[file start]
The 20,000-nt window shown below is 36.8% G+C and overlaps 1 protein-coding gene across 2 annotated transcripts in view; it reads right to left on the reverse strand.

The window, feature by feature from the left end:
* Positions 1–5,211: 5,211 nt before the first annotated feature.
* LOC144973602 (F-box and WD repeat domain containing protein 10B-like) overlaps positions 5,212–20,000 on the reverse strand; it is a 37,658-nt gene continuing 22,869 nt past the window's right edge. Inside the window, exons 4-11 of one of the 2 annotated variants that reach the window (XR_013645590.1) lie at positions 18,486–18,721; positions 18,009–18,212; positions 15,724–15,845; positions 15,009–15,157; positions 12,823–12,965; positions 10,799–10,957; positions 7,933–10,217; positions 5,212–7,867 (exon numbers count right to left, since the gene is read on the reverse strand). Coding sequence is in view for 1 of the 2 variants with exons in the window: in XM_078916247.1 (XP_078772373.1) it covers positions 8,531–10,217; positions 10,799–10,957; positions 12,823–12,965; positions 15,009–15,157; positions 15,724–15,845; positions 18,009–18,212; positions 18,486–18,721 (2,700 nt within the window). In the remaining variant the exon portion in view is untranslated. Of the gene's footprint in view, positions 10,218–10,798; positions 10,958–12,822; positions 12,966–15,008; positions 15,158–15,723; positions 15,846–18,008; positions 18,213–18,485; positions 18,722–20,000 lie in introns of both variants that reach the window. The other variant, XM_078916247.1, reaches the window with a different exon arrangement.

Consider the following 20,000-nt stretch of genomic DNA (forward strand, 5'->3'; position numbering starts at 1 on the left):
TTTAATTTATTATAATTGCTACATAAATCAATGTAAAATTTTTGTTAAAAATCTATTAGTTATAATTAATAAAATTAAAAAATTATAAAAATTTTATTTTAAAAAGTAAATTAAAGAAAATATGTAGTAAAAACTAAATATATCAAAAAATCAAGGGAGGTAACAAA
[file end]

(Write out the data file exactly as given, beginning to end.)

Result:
The 20,000-nt window shown below is 36.8% G+C and overlaps 1 protein-coding gene across 2 annotated transcripts in view; it reads right to left on the reverse strand.

The window, feature by feature from the left end:
* Positions 1–5,211: 5,211 nt before the first annotated feature.
* LOC144973602 (F-box and WD repeat domain containing protein 10B-like) overlaps positions 5,212–20,000 on the reverse strand; it is a 37,658-nt gene continuing 22,869 nt past the window's right edge. Inside the window, exons 4-11 of one of the 2 annotated variants that reach the window (XR_013645590.1) lie at positions 18,486–18,721; positions 18,009–18,212; positions 15,724–15,845; positions 15,009–15,157; positions 12,823–12,965; positions 10,799–10,957; positions 7,933–10,217; positions 5,212–7,867 (exon numbers count right to left, since the gene is read on the reverse strand). Coding sequence is in view for 1 of the 2 variants with exons in the window: in XM_078916247.1 (XP_078772373.1) it covers positions 8,531–10,217; positions 10,799–10,957; positions 12,823–12,965; positions 15,009–15,157; positions 15,724–15,845; positions 18,009–18,212; positions 18,486–18,721 (2,700 nt within the window). In the remaining variant the exon portion in view is untranslated. Of the gene's footprint in view, positions 10,218–10,798; positions 10,958–12,822; positions 12,966–15,008; positions 15,158–15,723; positions 15,846–18,008; positions 18,213–18,485; positions 18,722–20,000 lie in introns of both variants that reach the window. The other variant, XM_078916247.1, reaches the window with a different exon arrangement.

Consider the following 20,000-nt stretch of genomic DNA (forward strand, 5'->3'; position numbering starts at 1 on the left):
TTTAATTTATTATAATTGCTACATAAATCAATGTAAAATTTTTGTTAAAAATCTATTAGTTATAATTAATAAAATTAAAAAATTATAAAAATTTTATTTTAAAAAGTAAATTAAAGAAAATATGTAGTAAAAACTAAATATATCAAAAAATCAAGGGAGGTAACAAA